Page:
BWW Reviews: THE LARAMIE PROJECT TEN YEARS LATER Offers Needed Insight into Growing Problems
The Laramie Project Ten Years Later/by Moises Kaufman, Leigh Fondakowski, Greg Pierotti, Andy Paris and Stephen Belber/produced by Jon Imparato/directed by Ken Sawyer/The L.A. Gay & Lesbian Center,Davidson/Valentini Theatre/through November 16
1998. Laramie, Wyoming. Matthew Shepard was kidnapped, tied to a fence, brutally beaten and left to die. He died in a Colorado hospital six days later. The day after the beating, the small 'cowboy' college town of Laramie became the subject of one of the biggest international media news stories in history. Shepard was gay, a student at the University of Wyoming, and most figured the attack to be a hate crime against homosexuals. Though the community of Laramie called it nothing more than a robbery or drug deal gone bad. In 2002 Moises Kaufman wrote a play with other members of the Tectonic Theater Project in New York entitled The Laramie Project based on the interviews he conducted with the citizens of Laramie. In 2008 he and his company returned to Laramie to conduct more interviews with the purpose of creating a second play. The Laramie Project Ten Years Later is what resulted and its West Coast premiere is currently onstage at the Gay & Lesbian Center's Davidson/Valentini Theatre with a tightly knit ensemble of outstanding actors under the stellar direction of Ken Sawyer. A must see!
The second play concentrates on Laramie's people's beliefs of "what we have done and what he haven't" since 1998. Many believe that there has been much progress, especially change for the younger generation. However, as many point out, "We don't know how to measure change". There has been dynamic economic growth, to be sure, but when the citizens start talking, excuses start to surface about even wanting to remember the murder. In fact, the field where the crime took place has been boarded off with all traces of the crime removed and there is no permanent memorial on the spot, except a simple bench in town dedicated to Shepard's memory. Insiders govern the history of a community and what results is massive denial, where a hate crime is labeled only a rumor, urban myth. Professor Catherine Connolly from the University of Wyoming (Elizabeth Herron), who later became the first gay woman to become a member of the Wyoming legislature, is one of those who do make a difference, emphasizing throughout the piece the importance of the people understanding their history and their place in it. She was instrumental in getting Resolution 17 passed, against the Defense of Marriage Act (DOMA), which prohibits legal acceptance of gay marriage. Quite a feat at that time! This past year, of course, the Supreme Court defeated DOMA, allowing federal recognition of gay marriage. Hate crime legislation? We now have federal laws against it, but it varies from state to state and Wyoming, referred to as the state of Matthew Shepard and the state of Brokeback Mountain, was - incredible but true - without it at the time of this play. Positive change is sadly a painfully slow process.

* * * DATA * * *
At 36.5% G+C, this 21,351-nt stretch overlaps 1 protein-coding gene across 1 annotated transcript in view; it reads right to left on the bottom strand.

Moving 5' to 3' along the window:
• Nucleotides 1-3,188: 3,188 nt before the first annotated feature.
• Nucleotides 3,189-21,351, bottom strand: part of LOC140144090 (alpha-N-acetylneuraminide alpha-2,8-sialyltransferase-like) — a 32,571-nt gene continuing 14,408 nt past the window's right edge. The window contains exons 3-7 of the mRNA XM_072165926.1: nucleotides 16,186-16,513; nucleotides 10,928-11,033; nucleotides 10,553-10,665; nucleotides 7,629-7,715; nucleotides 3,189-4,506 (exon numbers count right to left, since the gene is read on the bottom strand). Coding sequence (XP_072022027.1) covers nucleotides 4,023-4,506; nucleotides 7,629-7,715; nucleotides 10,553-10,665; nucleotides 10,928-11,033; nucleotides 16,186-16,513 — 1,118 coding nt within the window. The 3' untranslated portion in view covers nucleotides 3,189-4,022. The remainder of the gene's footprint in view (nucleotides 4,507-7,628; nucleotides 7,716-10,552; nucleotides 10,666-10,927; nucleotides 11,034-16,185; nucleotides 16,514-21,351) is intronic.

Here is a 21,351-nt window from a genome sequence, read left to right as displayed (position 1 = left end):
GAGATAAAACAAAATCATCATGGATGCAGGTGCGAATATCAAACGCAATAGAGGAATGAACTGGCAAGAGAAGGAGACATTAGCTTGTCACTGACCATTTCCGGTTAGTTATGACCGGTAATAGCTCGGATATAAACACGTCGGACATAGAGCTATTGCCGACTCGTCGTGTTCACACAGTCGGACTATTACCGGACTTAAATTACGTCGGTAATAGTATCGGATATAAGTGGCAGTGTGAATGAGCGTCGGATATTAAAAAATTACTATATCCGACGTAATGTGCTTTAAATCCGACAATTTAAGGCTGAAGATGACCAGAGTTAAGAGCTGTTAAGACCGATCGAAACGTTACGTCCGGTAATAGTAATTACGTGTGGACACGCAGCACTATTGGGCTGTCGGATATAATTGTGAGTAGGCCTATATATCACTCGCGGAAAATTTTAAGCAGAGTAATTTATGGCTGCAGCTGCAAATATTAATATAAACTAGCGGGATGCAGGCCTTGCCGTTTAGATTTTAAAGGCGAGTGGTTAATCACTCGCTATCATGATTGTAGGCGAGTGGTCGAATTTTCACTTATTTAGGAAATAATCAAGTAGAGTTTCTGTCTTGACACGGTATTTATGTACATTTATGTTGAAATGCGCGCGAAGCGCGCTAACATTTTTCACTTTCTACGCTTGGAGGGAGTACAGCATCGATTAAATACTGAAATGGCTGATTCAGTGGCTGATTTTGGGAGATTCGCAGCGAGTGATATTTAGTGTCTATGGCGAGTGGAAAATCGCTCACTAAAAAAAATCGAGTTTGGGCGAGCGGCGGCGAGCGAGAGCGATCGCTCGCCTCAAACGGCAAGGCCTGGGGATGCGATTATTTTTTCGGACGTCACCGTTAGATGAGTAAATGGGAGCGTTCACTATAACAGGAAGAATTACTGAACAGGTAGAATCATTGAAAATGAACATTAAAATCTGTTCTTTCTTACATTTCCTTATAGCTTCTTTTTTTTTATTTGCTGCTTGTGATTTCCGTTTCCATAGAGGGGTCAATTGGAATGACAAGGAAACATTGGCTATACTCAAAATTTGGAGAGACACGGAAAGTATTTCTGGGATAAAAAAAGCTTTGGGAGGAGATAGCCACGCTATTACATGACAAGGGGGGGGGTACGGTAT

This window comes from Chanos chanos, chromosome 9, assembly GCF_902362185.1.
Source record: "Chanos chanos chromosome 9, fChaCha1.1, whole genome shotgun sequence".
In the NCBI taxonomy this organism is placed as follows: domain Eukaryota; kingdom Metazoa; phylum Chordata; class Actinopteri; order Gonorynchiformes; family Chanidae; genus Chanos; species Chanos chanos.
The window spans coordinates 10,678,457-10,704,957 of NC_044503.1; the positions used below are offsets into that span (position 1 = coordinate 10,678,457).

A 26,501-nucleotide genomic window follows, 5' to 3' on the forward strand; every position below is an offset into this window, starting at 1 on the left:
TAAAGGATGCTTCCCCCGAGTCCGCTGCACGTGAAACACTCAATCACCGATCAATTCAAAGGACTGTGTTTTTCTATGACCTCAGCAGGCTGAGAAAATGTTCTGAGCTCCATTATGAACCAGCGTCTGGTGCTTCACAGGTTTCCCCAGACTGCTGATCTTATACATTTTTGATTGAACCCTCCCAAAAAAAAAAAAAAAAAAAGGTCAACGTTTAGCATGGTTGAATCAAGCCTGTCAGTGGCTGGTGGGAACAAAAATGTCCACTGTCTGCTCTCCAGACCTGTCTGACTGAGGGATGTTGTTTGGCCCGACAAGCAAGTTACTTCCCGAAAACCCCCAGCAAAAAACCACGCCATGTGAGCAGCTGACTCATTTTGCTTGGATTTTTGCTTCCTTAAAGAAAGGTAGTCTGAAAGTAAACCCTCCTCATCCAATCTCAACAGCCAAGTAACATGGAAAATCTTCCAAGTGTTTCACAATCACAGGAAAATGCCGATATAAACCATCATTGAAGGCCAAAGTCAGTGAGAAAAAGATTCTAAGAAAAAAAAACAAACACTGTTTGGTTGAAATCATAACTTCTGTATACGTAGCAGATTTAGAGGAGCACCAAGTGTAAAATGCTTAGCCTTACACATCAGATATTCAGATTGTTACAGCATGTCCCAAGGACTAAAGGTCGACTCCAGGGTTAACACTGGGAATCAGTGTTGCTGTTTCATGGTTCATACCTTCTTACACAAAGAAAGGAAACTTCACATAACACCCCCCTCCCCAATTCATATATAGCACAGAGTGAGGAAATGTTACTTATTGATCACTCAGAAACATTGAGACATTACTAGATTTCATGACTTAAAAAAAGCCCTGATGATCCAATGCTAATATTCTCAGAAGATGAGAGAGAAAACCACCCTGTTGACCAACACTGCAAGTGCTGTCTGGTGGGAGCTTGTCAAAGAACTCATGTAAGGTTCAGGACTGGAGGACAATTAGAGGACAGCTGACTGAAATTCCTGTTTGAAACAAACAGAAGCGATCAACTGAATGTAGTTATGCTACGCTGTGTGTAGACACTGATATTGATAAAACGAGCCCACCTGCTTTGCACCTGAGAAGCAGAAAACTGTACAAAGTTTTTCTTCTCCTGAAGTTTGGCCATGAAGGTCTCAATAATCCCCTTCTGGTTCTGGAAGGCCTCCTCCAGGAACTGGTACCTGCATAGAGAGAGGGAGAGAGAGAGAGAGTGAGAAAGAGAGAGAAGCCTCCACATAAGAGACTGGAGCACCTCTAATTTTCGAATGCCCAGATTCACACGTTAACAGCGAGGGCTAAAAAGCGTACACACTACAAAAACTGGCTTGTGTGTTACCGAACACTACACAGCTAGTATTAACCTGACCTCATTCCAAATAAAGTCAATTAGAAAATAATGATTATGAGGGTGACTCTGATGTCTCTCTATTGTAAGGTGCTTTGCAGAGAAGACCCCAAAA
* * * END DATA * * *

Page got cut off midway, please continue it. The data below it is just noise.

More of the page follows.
Ken Sawyer has imaginatively staged this piece in the round, and in this small theatre space, intimacy makes all the difference in getting the audience involved. Actors are seated among you and greet you, creating an even more intimate atmosphere, and the action close-up becomes so riveting, it is impossible not to feel a part of it. These actors play a variety of roles with a quick change of merely a hat or jacket and very little alteration of voice, accent or demeanor. Their credibility is assured as the writing has a rhythm that can readily be understood, and ...no falsehoods here, as Kaufman and his team use the exact transcripts of the interviews they conducted. Herron, in a marvelously gripping performance, plays Catherine Connolly and Judy Shepard, Matthew's mother, who at the end of the play, concurs that her continuous activism has been indeed to keep Matthew alive as an icon for future generations. Paul Witten, Carl Johnson, Paul Haitkin and Ed F. Martin (Moises Kaufman) beautifully play the Tectonic company members who interview the townsfolk, as well as playing several of these Laramie people. They are all wonderful, as are females Che Landon, Leslie Stevens (in for Ann Noble), Christine Sloane and singer/guitarist Johanna Chase. who with her lovely Judy Collins-like voice, entertains the audience at intermission as well as on and off during the action of the play. Michael Hanson and Dylan Seaton alternate playing the two convicted murderers Russell Henderson and Aaron McKinney, who are also interviewed by the team. On the night I attended Hanson essayed Henderson and Seaton, the remorseless McKinney. Both do terrific work. Scenic artist David Burnham and set designer Robert Selander must be cited for vibrantly helping to put us there, smack dab in the middle of this prairie town.